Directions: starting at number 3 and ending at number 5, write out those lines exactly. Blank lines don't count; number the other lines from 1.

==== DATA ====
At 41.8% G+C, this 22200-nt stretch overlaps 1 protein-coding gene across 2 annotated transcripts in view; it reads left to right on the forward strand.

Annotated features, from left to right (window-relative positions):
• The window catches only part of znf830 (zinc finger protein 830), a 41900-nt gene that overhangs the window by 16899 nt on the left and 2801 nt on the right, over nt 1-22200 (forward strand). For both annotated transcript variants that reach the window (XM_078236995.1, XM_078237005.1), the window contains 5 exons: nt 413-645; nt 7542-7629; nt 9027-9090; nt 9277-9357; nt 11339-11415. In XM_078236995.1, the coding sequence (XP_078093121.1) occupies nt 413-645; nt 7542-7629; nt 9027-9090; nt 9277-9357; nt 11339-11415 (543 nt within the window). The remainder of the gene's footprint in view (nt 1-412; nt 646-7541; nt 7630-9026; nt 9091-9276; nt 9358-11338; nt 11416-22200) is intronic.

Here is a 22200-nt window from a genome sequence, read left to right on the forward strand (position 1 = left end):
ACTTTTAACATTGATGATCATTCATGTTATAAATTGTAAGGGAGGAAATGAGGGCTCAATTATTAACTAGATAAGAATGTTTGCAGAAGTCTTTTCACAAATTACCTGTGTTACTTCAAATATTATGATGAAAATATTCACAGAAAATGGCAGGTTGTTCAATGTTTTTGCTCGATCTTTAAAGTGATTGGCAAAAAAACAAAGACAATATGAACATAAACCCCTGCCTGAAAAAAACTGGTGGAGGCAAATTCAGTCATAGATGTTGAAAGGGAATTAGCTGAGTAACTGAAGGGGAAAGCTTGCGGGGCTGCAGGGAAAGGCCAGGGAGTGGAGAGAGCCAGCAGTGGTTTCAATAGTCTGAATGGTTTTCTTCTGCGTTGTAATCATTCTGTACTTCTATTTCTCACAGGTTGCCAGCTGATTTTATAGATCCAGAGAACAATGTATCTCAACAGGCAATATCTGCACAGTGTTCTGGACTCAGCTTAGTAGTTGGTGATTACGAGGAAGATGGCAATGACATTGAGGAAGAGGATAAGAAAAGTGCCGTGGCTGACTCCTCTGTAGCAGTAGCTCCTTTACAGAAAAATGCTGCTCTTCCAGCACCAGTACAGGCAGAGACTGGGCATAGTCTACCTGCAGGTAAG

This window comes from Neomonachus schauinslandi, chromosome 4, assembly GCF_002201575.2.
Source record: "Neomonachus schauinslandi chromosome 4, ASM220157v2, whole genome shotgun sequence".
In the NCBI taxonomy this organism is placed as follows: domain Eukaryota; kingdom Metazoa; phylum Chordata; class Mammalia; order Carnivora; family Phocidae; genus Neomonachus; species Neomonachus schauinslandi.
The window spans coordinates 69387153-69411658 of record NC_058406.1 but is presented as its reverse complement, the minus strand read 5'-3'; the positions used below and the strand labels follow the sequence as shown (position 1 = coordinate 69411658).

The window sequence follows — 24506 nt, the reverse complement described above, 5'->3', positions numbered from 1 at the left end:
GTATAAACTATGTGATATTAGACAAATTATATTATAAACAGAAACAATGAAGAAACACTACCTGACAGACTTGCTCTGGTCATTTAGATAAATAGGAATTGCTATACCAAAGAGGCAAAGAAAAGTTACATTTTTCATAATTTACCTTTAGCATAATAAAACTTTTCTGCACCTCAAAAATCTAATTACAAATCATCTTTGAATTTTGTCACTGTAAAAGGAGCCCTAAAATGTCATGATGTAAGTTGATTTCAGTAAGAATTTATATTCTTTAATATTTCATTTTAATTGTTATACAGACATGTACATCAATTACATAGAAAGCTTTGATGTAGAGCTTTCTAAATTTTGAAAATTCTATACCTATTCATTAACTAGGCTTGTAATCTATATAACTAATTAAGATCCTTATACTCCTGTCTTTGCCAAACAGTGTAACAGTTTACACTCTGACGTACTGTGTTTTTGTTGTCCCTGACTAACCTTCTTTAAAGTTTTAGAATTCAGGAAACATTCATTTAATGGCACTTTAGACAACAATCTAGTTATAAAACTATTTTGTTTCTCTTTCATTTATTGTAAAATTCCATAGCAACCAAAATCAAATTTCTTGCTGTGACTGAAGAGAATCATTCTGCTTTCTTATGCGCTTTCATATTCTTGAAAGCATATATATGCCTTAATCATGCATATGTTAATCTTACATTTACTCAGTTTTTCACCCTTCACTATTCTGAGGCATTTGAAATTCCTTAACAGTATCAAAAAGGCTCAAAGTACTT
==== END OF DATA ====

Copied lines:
• The window catches only part of znf830 (zinc finger protein 830), a 41900-nt gene that overhangs the window by 16899 nt on the left and 2801 nt on the right, over nt 1-22200 (forward strand). For both annotated transcript variants that reach the window (XM_078236995.1, XM_078237005.1), the window contains 5 exons: nt 413-645; nt 7542-7629; nt 9027-9090; nt 9277-9357; nt 11339-11415. In XM_078236995.1, the coding sequence (XP_078093121.1) occupies nt 413-645; nt 7542-7629; nt 9027-9090; nt 9277-9357; nt 11339-11415 (543 nt within the window). The remainder of the gene's footprint in view (nt 1-412; nt 646-7541; nt 7630-9026; nt 9091-9276; nt 9358-11338; nt 11416-22200) is intronic.

Here is a 22200-nt window from a genome sequence, read left to right on the forward strand (position 1 = left end):
ACTTTTAACATTGATGATCATTCATGTTATAAATTGTAAGGGAGGAAATGAGGGCTCAATTATTAACTAGATAAGAATGTTTGCAGAAGTCTTTTCACAAATTACCTGTGTTACTTCAAATATTATGATGAAAATATTCACAGAAAATGGCAGGTTGTTCAATGTTTTTGCTCGATCTTTAAAGTGATTGGCAAAAAAACAAAGACAATATGAACATAAACCCCTGCCTGAAAAAAACTGGTGGAGGCAAATTCAGTCATAGATGTTGAAAGGGAATTAGCTGAGTAACTGAAGGGGAAAGCTTGCGGGGCTGCAGGGAAAGGCCAGGGAGTGGAGAGAGCCAGCAGTGGTTTCAATAGTCTGAATGGTTTTCTTCTGCGTTGTAATCATTCTGTACTTCTATTTCTCACAGGTTGCCAGCTGATTTTATAGATCCAGAGAACAATGTATCTCAACAGGCAATATCTGCACAGTGTTCTGGACTCAGCTTAGTAGTTGGTGATTACGAGGAAGATGGCAATGACATTGAGGAAGAGGATAAGAAAAGTGCCGTGGCTGACTCCTCTGTAGCAGTAGCTCCTTTACAGAAAAATGCTGCTCTTCCAGCACCAGTACAGGCAGAGACTGGGCATAGTCTACCTGCAGGTAAG